camels would need five acres each ; 1,000 yoke of
oxen an equal range of five acres with the
camels; 500 asses about two acres each; and
his household, which was " very great," 2,000 ;
in all, 30,000 acres. The valne of this amount,
at $5 per acre, $150,000.
2. The cost of Job's cattle. 7,000 sheep at
$2 each; 3,000 camels at probably $50; 1,000
oxen at $10 each ; and 500 asses at the eauie
price, mis wouiu equal aoout jjn o,vvv.
3. To tend such vast herds, according to the
custom of the East, the number of laborers must
have been large. Abraham, cotemporary with
Job, could muster in his own family retinue
318 trained men at arms. As many more must
have remained at home to attend to his flocks,
etc., when the patriarch went in pursuit of the
invaders of Lot's territory, Job may have had
300 : their pay and support $20,000.
4. The necessary houses for living and shelter
and the folds could not be less than $2-3,000.
The whole value of the above would be
All of this wealth seems incredible, were it
not declared so by the voice of inspiration. At
the close of the book we are told that even this
amount was duplicated, $7-10,000.
When we compare this with the relative pre
sent value of money and that of Job's day, bis
wealth was enormous. Episcopalian.
Advice to Tourists.
A correspondent of the Ashland Tidings sends
the following from an excursion party in the
Oregon mountains. " For fear of encroaching
too much on your space, 1 leave out many of the
incidents of our journey ; but for the informa
tion of young lady tourists hereafter, I have
some 6age advice to ofTer, to wit : If when rid
ing in a mountainous region your animal is
taken with a sudden disposition to kick with all
four of his feet at once, in a spasmodic effort to
from a kind ot insect
rcnell a warm creetin
noted for the wearing of a yellow jacket, don't
i r i .i j u ii aj rrnm lump off Your horse and run back and stand
yard fowl among the birds, have all fled from J P Qver ncgt ag a laC(J of 6af Qne of
domestic control and become wild, some for t. nf mirrmrtT tried it. and she
j"""o J '
reports it not a gratifying success. I give this
caution no less out of sympathy for the supposed
caviller who may be in attendance upon the
young lady, than for the young lady. There are
very trying circumstances to be met with in the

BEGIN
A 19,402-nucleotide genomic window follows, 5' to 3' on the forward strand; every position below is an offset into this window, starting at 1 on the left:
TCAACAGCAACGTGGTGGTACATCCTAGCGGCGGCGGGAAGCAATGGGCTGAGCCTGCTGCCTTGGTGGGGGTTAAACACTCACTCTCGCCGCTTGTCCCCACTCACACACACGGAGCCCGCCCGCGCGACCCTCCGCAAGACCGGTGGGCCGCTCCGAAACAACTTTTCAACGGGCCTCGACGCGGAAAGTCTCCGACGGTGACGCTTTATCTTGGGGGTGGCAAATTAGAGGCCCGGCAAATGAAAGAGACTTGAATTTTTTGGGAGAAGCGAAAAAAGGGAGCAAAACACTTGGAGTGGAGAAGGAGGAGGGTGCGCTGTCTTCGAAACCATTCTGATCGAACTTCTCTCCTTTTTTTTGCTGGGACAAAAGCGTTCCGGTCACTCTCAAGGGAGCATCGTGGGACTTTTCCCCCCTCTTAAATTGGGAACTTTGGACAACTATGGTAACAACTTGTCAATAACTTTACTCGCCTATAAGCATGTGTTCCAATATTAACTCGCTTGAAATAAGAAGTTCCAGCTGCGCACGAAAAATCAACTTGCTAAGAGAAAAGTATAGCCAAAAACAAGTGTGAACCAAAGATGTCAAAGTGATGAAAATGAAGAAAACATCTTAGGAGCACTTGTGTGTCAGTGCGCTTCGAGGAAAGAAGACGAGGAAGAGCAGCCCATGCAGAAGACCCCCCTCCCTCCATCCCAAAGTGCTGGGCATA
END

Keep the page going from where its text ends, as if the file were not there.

lives of most " men on the border," but to
stand by and realize, not see, that the prettiest
girl " these eyes have seen " is dexterously
vibrating her drapery in a frantic effort to resist
the spirited attack of exasperated yellow jackets,
and not be permitted to render needed assistance
in the unequal contest, for fear of adding to her
embarassments a mortification more stinging
then the 6tings of the yellow jackets, is to
encounter an emergency that puts one's intellect
to its most trying tension, and calls for the exer-
a longer time and to a much greater extent
than others. What changes have been
wrought in each in form, color, habit and
reproductive powers, by his changed condi
tion of life is a subject which 1 trust some
competent naturalist will investigate. I have
no doubt he will find that the tendency is a
reversion to the peculiarities of the original
parent, and I think it not improbable
that it will be found that the longer the
species has been kept in domestication, the
longer it will take to complete this reversion.
The specimens of the wild turkeys here
which I have seen already show a marked
advace towards the form and colorings of
the wild turkey of America, and which are
quite wanting in our domestic turkey, unless
they are lately descended from the wild
stock or the wild blood has lately been in
fused into the tame flock. The tendency of
the swine to revert to the form, color and
habit of the wild boar, is very marked espe
cially with the young pig which in the wild
state is striped longitudinally.
Uut I do not propose to discuss the sub
ject now, but only to call attention to the
facilities here afforded for its investigation
and to ask of those who have the opportu
nities, to observe whether there is a ten
dency among these domestic animals gone
wild to assume uniform colors, that is, the
individuals of a species to become colored
alike, tne sexes nowever ditlenng more or
less as is usually the case in the orijrinal
wild state. We can hardly expect that suffi
cient time has elapsed to make an impres
sion on the color of the horse, the ox or the
goat, and yet it may be found that with the
ox and the goat, the black color begins to
predominate more with the wild than with
the tame, or that the black is of a deeper
shade or more pronounced on the former
than the latter.
I should be glad to speak of the observa
tions I have made on the agriculture of these
Islands, which after all is the great and lead
ing interest, and should receive every possi
ble encouragement at the hands of the gov
ernment, for therein roust consist the wealth
and support of the kingdom ; but I have
already occupied more of your space than I
should have done. With many thanks for the
kindness received from all classes, from the